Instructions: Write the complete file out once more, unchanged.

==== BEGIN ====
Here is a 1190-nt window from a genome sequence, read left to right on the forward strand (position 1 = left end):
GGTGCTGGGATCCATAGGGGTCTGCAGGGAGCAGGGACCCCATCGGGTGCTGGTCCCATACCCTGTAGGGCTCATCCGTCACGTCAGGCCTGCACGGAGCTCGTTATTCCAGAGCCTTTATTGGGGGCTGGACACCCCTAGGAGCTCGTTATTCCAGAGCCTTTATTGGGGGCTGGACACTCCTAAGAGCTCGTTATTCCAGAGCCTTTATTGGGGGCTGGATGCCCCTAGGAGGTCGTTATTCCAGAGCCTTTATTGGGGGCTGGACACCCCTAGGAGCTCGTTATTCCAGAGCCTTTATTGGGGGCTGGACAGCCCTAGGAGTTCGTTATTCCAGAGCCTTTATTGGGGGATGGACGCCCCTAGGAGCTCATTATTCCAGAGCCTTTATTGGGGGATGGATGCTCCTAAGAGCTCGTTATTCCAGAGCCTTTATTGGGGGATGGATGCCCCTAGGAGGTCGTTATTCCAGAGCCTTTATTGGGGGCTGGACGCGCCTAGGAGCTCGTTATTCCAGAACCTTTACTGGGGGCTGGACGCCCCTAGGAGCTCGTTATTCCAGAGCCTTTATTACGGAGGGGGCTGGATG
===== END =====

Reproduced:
Here is a 1190-nt window from a genome sequence, read left to right on the forward strand (position 1 = left end):
GGTGCTGGGATCCATAGGGGTCTGCAGGGAGCAGGGACCCCATCGGGTGCTGGTCCCATACCCTGTAGGGCTCATCCGTCACGTCAGGCCTGCACGGAGCTCGTTATTCCAGAGCCTTTATTGGGGGCTGGACACCCCTAGGAGCTCGTTATTCCAGAGCCTTTATTGGGGGCTGGACACTCCTAAGAGCTCGTTATTCCAGAGCCTTTATTGGGGGCTGGATGCCCCTAGGAGGTCGTTATTCCAGAGCCTTTATTGGGGGCTGGACACCCCTAGGAGCTCGTTATTCCAGAGCCTTTATTGGGGGCTGGACAGCCCTAGGAGTTCGTTATTCCAGAGCCTTTATTGGGGGATGGACGCCCCTAGGAGCTCATTATTCCAGAGCCTTTATTGGGGGATGGATGCTCCTAAGAGCTCGTTATTCCAGAGCCTTTATTGGGGGATGGATGCCCCTAGGAGGTCGTTATTCCAGAGCCTTTATTGGGGGCTGGACGCGCCTAGGAGCTCGTTATTCCAGAACCTTTACTGGGGGCTGGACGCCCCTAGGAGCTCGTTATTCCAGAGCCTTTATTACGGAGGGGGCTGGATG